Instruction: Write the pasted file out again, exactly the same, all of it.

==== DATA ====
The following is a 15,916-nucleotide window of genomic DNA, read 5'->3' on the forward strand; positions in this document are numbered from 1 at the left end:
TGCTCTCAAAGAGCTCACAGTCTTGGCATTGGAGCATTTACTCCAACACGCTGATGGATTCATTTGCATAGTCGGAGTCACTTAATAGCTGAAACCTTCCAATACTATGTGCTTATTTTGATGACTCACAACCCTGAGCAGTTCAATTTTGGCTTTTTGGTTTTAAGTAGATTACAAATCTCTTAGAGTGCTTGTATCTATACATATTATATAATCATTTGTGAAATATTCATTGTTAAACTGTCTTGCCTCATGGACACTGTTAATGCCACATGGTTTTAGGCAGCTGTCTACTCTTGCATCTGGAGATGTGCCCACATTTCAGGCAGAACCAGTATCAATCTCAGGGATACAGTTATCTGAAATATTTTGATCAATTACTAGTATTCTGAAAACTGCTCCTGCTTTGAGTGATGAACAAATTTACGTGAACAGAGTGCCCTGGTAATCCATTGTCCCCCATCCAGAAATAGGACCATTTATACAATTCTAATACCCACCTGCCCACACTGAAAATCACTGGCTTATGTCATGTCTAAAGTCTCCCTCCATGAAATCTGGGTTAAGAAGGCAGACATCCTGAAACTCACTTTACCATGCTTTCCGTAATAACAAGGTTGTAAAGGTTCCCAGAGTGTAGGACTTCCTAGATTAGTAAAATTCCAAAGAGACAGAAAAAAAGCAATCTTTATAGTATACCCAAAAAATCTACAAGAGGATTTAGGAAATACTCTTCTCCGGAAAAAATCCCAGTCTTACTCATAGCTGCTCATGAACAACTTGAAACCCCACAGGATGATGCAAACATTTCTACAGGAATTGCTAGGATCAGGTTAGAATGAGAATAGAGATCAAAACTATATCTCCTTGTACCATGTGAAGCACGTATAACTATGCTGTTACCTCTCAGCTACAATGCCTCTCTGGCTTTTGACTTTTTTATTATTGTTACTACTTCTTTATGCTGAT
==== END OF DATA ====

The following is a 15,916-nucleotide window of genomic DNA, read 5'->3' on the forward strand; positions in this document are numbered from 1 at the left end:
TGCTCTCAAAGAGCTCACAGTCTTGGCATTGGAGCATTTACTCCAACACGCTGATGGATTCATTTGCATAGTCGGAGTCACTTAATAGCTGAAACCTTCCAATACTATGTGCTTATTTTGATGACTCACAACCCTGAGCAGTTCAATTTTGGCTTTTTGGTTTTAAGTAGATTACAAATCTCTTAGAGTGCTTGTATCTATACATATTATATAATCATTTGTGAAATATTCATTGTTAAACTGTCTTGCCTCATGGACACTGTTAATGCCACATGGTTTTAGGCAGCTGTCTACTCTTGCATCTGGAGATGTGCCCACATTTCAGGCAGAACCAGTATCAATCTCAGGGATACAGTTATCTGAAATATTTTGATCAATTACTAGTATTCTGAAAACTGCTCCTGCTTTGAGTGATGAACAAATTTACGTGAACAGAGTGCCCTGGTAATCCATTGTCCCCCATCCAGAAATAGGACCATTTATACAATTCTAATACCCACCTGCCCACACTGAAAATCACTGGCTTATGTCATGTCTAAAGTCTCCCTCCATGAAATCTGGGTTAAGAAGGCAGACATCCTGAAACTCACTTTACCATGCTTTCCGTAATAACAAGGTTGTAAAGGTTCCCAGAGTGTAGGACTTCCTAGATTAGTAAAATTCCAAAGAGACAGAAAAAAAGCAATCTTTATAGTATACCCAAAAAATCTACAAGAGGATTTAGGAAATACTCTTCTCCGGAAAAAATCCCAGTCTTACTCATAGCTGCTCATGAACAACTTGAAACCCCACAGGATGATGCAAACATTTCTACAGGAATTGCTAGGATCAGGTTAGAATGAGAATAGAGATCAAAACTATATCTCCTTGTACCATGTGAAGCACGTATAACTATGCTGTTACCTCTCAGCTACAATGCCTCTCTGGCTTTTGACTTTTTTATTATTGTTACTACTTCTTTATGCTGAT